chapter  11
31 Pages


BySpyros A. Sofos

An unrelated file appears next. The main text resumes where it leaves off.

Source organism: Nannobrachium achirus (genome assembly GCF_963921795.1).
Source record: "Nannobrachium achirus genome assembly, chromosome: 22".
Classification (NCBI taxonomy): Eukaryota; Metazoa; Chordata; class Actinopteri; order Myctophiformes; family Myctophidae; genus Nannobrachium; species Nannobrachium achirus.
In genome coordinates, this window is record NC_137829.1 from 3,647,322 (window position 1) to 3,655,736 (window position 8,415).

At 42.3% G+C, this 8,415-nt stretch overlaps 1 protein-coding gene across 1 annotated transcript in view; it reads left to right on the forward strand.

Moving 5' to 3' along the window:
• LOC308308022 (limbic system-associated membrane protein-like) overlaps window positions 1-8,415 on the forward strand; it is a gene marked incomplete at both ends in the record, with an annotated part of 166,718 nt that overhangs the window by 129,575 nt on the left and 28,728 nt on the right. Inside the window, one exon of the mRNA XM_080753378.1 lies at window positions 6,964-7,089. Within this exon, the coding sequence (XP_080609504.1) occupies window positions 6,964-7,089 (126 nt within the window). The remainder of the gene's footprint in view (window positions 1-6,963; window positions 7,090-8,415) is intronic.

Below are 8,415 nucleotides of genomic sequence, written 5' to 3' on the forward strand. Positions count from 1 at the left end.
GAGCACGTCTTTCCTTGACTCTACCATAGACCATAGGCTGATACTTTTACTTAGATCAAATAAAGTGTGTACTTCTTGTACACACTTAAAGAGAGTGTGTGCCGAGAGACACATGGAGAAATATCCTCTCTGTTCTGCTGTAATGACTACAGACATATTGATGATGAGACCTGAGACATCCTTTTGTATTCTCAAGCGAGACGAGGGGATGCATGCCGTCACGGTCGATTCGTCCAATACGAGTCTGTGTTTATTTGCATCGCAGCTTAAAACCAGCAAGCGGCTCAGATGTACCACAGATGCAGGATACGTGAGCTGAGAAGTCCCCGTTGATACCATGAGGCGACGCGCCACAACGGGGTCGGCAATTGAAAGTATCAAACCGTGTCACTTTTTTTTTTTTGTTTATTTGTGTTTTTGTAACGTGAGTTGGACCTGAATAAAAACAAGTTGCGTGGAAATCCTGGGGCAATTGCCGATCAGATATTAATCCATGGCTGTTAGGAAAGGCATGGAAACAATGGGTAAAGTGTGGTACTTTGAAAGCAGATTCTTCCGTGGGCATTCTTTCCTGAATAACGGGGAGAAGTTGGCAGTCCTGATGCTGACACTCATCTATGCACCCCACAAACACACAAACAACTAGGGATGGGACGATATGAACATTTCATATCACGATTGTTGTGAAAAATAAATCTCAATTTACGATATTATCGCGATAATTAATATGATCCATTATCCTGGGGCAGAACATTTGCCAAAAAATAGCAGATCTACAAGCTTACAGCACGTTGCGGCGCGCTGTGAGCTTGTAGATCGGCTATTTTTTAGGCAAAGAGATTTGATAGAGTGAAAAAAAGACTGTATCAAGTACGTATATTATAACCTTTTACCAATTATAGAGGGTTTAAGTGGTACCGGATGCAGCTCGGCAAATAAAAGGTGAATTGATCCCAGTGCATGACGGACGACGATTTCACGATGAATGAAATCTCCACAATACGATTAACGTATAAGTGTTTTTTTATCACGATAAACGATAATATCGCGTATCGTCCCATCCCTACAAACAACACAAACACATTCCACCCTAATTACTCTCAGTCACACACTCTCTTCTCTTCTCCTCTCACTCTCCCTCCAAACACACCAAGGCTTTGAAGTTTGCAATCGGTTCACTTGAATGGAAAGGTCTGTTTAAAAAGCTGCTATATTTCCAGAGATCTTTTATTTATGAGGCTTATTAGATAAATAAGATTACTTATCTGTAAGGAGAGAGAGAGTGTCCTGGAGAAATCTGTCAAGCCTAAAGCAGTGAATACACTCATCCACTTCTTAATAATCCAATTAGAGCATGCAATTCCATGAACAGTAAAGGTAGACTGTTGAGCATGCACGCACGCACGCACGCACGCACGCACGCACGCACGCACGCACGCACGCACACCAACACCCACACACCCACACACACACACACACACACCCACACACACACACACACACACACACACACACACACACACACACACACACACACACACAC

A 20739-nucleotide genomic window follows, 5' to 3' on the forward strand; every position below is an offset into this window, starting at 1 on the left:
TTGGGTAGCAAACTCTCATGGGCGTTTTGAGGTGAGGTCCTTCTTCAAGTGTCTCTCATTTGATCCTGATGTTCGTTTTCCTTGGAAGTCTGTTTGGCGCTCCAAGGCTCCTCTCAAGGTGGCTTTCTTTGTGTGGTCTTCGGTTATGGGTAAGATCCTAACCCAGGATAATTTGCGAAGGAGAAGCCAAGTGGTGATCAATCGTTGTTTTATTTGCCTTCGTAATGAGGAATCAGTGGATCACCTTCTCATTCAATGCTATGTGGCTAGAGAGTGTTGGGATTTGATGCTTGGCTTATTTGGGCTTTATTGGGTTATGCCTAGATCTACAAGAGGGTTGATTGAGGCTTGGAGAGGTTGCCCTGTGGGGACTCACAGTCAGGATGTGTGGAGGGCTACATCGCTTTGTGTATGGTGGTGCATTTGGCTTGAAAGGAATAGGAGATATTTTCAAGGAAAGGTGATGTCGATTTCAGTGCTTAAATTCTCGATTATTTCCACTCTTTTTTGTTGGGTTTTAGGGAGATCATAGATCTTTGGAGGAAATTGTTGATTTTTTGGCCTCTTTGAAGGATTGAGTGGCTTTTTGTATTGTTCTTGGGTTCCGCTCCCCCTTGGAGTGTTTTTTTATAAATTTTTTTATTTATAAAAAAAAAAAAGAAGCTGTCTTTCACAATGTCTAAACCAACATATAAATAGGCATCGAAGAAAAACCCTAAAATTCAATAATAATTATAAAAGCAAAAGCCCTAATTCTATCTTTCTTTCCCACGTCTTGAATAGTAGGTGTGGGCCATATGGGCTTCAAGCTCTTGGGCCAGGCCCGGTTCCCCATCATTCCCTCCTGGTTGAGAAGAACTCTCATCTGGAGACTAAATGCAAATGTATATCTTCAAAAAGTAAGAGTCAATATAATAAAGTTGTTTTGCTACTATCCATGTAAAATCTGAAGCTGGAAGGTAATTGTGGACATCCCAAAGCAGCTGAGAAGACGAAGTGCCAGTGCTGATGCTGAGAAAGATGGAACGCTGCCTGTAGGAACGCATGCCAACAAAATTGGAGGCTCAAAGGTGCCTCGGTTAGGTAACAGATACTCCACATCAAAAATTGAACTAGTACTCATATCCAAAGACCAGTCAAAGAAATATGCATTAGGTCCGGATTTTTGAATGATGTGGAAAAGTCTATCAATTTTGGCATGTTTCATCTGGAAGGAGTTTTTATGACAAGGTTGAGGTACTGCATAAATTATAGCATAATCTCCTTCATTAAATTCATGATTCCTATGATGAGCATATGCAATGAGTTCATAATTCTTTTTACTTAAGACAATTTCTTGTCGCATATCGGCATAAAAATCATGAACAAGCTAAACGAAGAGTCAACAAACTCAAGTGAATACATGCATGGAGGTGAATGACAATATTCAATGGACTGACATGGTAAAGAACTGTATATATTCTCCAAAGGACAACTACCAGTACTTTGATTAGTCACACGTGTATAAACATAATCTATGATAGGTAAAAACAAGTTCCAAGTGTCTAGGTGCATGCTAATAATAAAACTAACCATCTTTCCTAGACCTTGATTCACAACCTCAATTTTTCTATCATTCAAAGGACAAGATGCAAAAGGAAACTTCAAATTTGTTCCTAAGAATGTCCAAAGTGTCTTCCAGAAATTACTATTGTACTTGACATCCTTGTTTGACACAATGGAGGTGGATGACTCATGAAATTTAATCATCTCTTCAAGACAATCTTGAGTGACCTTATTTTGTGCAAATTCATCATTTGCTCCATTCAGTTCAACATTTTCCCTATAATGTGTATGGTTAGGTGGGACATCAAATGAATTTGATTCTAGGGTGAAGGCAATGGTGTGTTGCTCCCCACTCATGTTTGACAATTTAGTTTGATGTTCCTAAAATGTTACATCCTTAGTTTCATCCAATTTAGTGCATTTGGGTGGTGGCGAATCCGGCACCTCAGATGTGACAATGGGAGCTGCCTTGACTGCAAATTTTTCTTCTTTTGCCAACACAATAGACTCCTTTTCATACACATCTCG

Yugoslavia, as a political and social project, was, from its inception, precarious. Former Yugoslavia is an area where battles over not only territory but also history and culture have been frequent and intense since the inception of the notion of South Slav unity at the end of the last century A variety of political projects has inspired the political imagination of the élites and the peoples of the area throughout the past two centuries, ranging from monocultural nation-state, to multicultural territorial-statebuilding experiments. In the post-war period, the failure of the Yugoslav Federation to provide and sustain a collective political imaginary which would not suppress the multicultural character of Yugoslav society, and to address issues of socio-economic justice and development, provided a fertile ground for the re-emergence and strengthening of mono-ethnic nationalist movements and discourses; not for the first time, nationalist movements in all republics and provinces of former Yugoslavia have attempted, apparently successfully, to construct nationalist histories and cultures,1 testifying to the long and continuous existence of their respective nations in the territory of former Yugoslavia, and hence, their rightful sovereignty over contested territories and identities.